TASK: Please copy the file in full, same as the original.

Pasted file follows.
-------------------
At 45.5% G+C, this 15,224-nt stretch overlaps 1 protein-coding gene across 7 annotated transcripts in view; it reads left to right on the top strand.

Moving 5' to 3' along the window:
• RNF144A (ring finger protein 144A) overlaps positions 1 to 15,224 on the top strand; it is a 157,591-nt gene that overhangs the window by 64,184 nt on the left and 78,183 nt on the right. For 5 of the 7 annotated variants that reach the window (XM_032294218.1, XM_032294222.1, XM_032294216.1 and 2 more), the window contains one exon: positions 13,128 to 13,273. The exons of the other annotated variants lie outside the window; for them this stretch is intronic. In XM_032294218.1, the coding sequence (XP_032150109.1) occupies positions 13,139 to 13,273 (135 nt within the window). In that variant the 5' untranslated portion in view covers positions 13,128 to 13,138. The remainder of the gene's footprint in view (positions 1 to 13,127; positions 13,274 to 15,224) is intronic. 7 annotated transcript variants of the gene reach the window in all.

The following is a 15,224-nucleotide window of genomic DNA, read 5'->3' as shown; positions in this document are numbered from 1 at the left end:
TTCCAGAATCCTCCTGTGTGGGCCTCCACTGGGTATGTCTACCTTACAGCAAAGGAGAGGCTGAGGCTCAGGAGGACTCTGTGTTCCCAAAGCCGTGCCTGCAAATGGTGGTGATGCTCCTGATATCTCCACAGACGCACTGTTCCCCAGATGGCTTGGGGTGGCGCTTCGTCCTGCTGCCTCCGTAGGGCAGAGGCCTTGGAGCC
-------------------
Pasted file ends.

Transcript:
At 45.5% G+C, this 15,224-nt stretch overlaps 1 protein-coding gene across 7 annotated transcripts in view; it reads left to right on the top strand.

Moving 5' to 3' along the window:
• RNF144A (ring finger protein 144A) overlaps positions 1 to 15,224 on the top strand; it is a 157,591-nt gene that overhangs the window by 64,184 nt on the left and 78,183 nt on the right. For 5 of the 7 annotated variants that reach the window (XM_032294218.1, XM_032294222.1, XM_032294216.1 and 2 more), the window contains one exon: positions 13,128 to 13,273. The exons of the other annotated variants lie outside the window; for them this stretch is intronic. In XM_032294218.1, the coding sequence (XP_032150109.1) occupies positions 13,139 to 13,273 (135 nt within the window). In that variant the 5' untranslated portion in view covers positions 13,128 to 13,138. The remainder of the gene's footprint in view (positions 1 to 13,127; positions 13,274 to 15,224) is intronic. 7 annotated transcript variants of the gene reach the window in all.

The following is a 15,224-nucleotide window of genomic DNA, read 5'->3' as shown; positions in this document are numbered from 1 at the left end:
TTCCAGAATCCTCCTGTGTGGGCCTCCACTGGGTATGTCTACCTTACAGCAAAGGAGAGGCTGAGGCTCAGGAGGACTCTGTGTTCCCAAAGCCGTGCCTGCAAATGGTGGTGATGCTCCTGATATCTCCACAGACGCACTGTTCCCCAGATGGCTTGGGGTGGCGCTTCGTCCTGCTGCCTCCGTAGGGCAGAGGCCTTGGAGCC